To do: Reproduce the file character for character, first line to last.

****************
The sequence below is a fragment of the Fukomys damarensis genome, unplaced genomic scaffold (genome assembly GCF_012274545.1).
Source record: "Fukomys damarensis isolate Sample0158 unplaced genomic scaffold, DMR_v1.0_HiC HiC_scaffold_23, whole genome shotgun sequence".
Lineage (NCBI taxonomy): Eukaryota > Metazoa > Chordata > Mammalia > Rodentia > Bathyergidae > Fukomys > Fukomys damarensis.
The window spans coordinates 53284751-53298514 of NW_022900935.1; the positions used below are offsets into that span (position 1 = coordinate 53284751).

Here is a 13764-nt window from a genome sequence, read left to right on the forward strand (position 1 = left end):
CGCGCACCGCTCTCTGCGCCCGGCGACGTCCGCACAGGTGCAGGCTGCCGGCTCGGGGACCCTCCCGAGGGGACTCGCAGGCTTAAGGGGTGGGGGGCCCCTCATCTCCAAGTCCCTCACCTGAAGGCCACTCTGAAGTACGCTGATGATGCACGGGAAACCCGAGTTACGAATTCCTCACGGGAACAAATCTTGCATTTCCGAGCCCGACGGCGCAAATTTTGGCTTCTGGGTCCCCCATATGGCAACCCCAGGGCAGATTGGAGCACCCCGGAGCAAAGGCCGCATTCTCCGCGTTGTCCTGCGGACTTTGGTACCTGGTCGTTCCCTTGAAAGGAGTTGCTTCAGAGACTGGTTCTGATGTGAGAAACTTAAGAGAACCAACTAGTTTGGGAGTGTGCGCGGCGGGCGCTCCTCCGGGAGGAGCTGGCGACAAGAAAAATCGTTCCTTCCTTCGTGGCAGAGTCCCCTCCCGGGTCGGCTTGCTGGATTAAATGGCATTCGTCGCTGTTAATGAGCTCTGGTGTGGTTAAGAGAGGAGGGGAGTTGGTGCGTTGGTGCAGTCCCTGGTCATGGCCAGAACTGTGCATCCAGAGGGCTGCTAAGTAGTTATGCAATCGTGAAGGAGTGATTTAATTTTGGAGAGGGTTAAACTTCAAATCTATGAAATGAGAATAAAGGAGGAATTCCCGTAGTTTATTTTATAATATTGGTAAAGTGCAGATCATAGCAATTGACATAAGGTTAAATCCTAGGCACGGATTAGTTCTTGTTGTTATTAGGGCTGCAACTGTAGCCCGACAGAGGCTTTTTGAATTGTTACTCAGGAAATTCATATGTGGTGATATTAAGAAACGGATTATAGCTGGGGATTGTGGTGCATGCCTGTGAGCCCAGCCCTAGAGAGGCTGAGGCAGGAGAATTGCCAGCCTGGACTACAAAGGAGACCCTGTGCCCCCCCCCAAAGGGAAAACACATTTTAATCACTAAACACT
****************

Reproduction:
The sequence below is a fragment of the Fukomys damarensis genome, unplaced genomic scaffold (genome assembly GCF_012274545.1).
Source record: "Fukomys damarensis isolate Sample0158 unplaced genomic scaffold, DMR_v1.0_HiC HiC_scaffold_23, whole genome shotgun sequence".
Lineage (NCBI taxonomy): Eukaryota > Metazoa > Chordata > Mammalia > Rodentia > Bathyergidae > Fukomys > Fukomys damarensis.
The window spans coordinates 53284751-53298514 of NW_022900935.1; the positions used below are offsets into that span (position 1 = coordinate 53284751).

Here is a 13764-nt window from a genome sequence, read left to right on the forward strand (position 1 = left end):
CGCGCACCGCTCTCTGCGCCCGGCGACGTCCGCACAGGTGCAGGCTGCCGGCTCGGGGACCCTCCCGAGGGGACTCGCAGGCTTAAGGGGTGGGGGGCCCCTCATCTCCAAGTCCCTCACCTGAAGGCCACTCTGAAGTACGCTGATGATGCACGGGAAACCCGAGTTACGAATTCCTCACGGGAACAAATCTTGCATTTCCGAGCCCGACGGCGCAAATTTTGGCTTCTGGGTCCCCCATATGGCAACCCCAGGGCAGATTGGAGCACCCCGGAGCAAAGGCCGCATTCTCCGCGTTGTCCTGCGGACTTTGGTACCTGGTCGTTCCCTTGAAAGGAGTTGCTTCAGAGACTGGTTCTGATGTGAGAAACTTAAGAGAACCAACTAGTTTGGGAGTGTGCGCGGCGGGCGCTCCTCCGGGAGGAGCTGGCGACAAGAAAAATCGTTCCTTCCTTCGTGGCAGAGTCCCCTCCCGGGTCGGCTTGCTGGATTAAATGGCATTCGTCGCTGTTAATGAGCTCTGGTGTGGTTAAGAGAGGAGGGGAGTTGGTGCGTTGGTGCAGTCCCTGGTCATGGCCAGAACTGTGCATCCAGAGGGCTGCTAAGTAGTTATGCAATCGTGAAGGAGTGATTTAATTTTGGAGAGGGTTAAACTTCAAATCTATGAAATGAGAATAAAGGAGGAATTCCCGTAGTTTATTTTATAATATTGGTAAAGTGCAGATCATAGCAATTGACATAAGGTTAAATCCTAGGCACGGATTAGTTCTTGTTGTTATTAGGGCTGCAACTGTAGCCCGACAGAGGCTTTTTGAATTGTTACTCAGGAAATTCATATGTGGTGATATTAAGAAACGGATTATAGCTGGGGATTGTGGTGCATGCCTGTGAGCCCAGCCCTAGAGAGGCTGAGGCAGGAGAATTGCCAGCCTGGACTACAAAGGAGACCCTGTGCCCCCCCCCAAAGGGAAAACACATTTTAATCACTAAACACT